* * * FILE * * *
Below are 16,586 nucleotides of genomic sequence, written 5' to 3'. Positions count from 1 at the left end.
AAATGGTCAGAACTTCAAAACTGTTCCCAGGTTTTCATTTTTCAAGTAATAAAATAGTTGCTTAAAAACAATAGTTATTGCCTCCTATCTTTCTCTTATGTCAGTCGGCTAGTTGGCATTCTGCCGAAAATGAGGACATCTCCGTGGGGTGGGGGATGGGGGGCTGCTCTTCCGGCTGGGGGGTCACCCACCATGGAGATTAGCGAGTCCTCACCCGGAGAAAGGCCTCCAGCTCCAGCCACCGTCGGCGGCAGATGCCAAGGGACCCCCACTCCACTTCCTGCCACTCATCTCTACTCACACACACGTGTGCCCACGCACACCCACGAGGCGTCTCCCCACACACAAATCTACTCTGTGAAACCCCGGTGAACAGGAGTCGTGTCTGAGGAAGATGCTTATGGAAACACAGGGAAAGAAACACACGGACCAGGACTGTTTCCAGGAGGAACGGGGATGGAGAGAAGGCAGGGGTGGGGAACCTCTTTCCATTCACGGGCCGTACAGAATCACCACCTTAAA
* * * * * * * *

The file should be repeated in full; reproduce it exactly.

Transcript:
Below are 16,586 nucleotides of genomic sequence, written 5' to 3'. Positions count from 1 at the left end.
AAATGGTCAGAACTTCAAAACTGTTCCCAGGTTTTCATTTTTCAAGTAATAAAATAGTTGCTTAAAAACAATAGTTATTGCCTCCTATCTTTCTCTTATGTCAGTCGGCTAGTTGGCATTCTGCCGAAAATGAGGACATCTCCGTGGGGTGGGGGATGGGGGGCTGCTCTTCCGGCTGGGGGGTCACCCACCATGGAGATTAGCGAGTCCTCACCCGGAGAAAGGCCTCCAGCTCCAGCCACCGTCGGCGGCAGATGCCAAGGGACCCCCACTCCACTTCCTGCCACTCATCTCTACTCACACACACGTGTGCCCACGCACACCCACGAGGCGTCTCCCCACACACAAATCTACTCTGTGAAACCCCGGTGAACAGGAGTCGTGTCTGAGGAAGATGCTTATGGAAACACAGGGAAAGAAACACACGGACCAGGACTGTTTCCAGGAGGAACGGGGATGGAGAGAAGGCAGGGGTGGGGAACCTCTTTCCATTCACGGGCCGTACAGAATCACCACCTTAAA